“The show is making fun of an evening of people on stage, who you have never heard of, talking about the songs they wrote,” said Arntson. “It’s a comic show, with music—and the ruse is that I’m pretending to be serious.”
Musical past will be remembered by lakes area Baby Boomers
Baby Boom music enthusiasts have encountered Arntson in a number of incarnations back in the 1970s. After his debut in Pelican Junior high, with the band “Lemon Meringue,” Arntson hooked up with a number of mostly Pelican area musicians to form “Anon Re,” derived from an Egyptian phrase.
Many of the bandmate names will be familiar locally: Clark Hohman, Tyrone and Tim Hickman, Tim Albright, Mark Meland, Johnny Heusser, and Dave Thorpe. Mostly college age at that time, they played mostly in the Fargo-Moorhead area—including fraternity parties.
From there, Arntson was hired by “Skunk Hollow,” which became one of the best-known club bands in the region in the 1970s—uniquely specializing in western swing and amped-up country-rock.
After Skunk Hollow, Arntson did a tour with Johnny Holm, another very well-known act—that toured the upper midwest, and was especially popular on the county fair circuit.
But by 1979, Arntson was in Nashville.
He never left, though he has returned almost annually to his native Pelican area and has maintained contacts and friendships. In fact, old bandmates from the Twin Cities and the Fargo-Moorhead area are expected to journey to Pelican Rapids for the May 6 event.
“I have very tight bonds up there,” said Arntson.
Who knows which Arntson ‘character’ will take stage in Pelican?
Nashville may not be the only inspiration for his country-western satire. Between his childhood as a “resort kid,” his school sock-hop engagements, and small town, main street Pelican—some of his material may have been inspired by his hometown. His parents were Florence and Elvin, who managed the Park Region Co-op and owned a small resort on the side—another likely source of rural humor.
So—which Bruce Arntson will show up in Pelican May 6?
The grown-up version or a Pelican Lake “beach rat?”
A keyboard-playing musician?
A genuine Nashville songwriter?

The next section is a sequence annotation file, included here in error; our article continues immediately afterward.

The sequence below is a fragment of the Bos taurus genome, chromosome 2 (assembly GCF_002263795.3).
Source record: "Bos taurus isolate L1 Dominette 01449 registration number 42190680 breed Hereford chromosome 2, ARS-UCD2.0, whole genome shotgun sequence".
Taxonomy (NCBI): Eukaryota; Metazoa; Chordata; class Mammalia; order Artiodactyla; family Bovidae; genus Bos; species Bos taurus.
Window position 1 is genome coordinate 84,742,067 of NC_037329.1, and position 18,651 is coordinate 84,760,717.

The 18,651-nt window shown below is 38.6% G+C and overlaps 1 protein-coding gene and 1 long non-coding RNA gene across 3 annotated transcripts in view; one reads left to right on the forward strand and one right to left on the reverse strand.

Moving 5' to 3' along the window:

Or the satirical version of a country star?
Or the washed-up honky tonk singer Doyle?
Only Bruce Arntson knows for sure…And for spectators to find out.
Bruce “Doyle” Arntson’s country-western satire stage show kept him busy for 14 years in Nashville, on TV and around the world
Bruce Arntson and Jenny Littleton first performed their award-winning country music satire “The Doyle and Debbie Show” in 2006 above a coffee shop near Belmont University in Nashville. A year later, they set up shop in a legendary Nashville bluegrass club, where they performed nearly every week for 14 years.
One writer described the show as “like Spinal Tap with a twang, and it manages to tweak and tickle without ever denigrating country music.”
“…a gloriously tacky send-up of a washed-up country duo,” wrote the New York Times.
“…hilarious. Drop-dead funny,” was the conclusion of the Chicago Tribune.
Some of the same wit and satire can be expected when Arntson brings his new, “work in progress” stage show to Pelican May 6—which will essentially be his debut.
Doyle and Debbie appeared three times on Conan O’Brien and performed all over the world, including an 8-month stint in Chicago’s Royal George Theatre, for which they were awarded Chicago’s top theatrical honor for best musical.
Doyle and Debbie were also an act on Delbert McClinton’s Sandy Beaches Cruise, for more than a decade. He continued to write, produce, and perform in theater, TV, and film in Nashville, New York, and LA, as well as in the UK and Australia.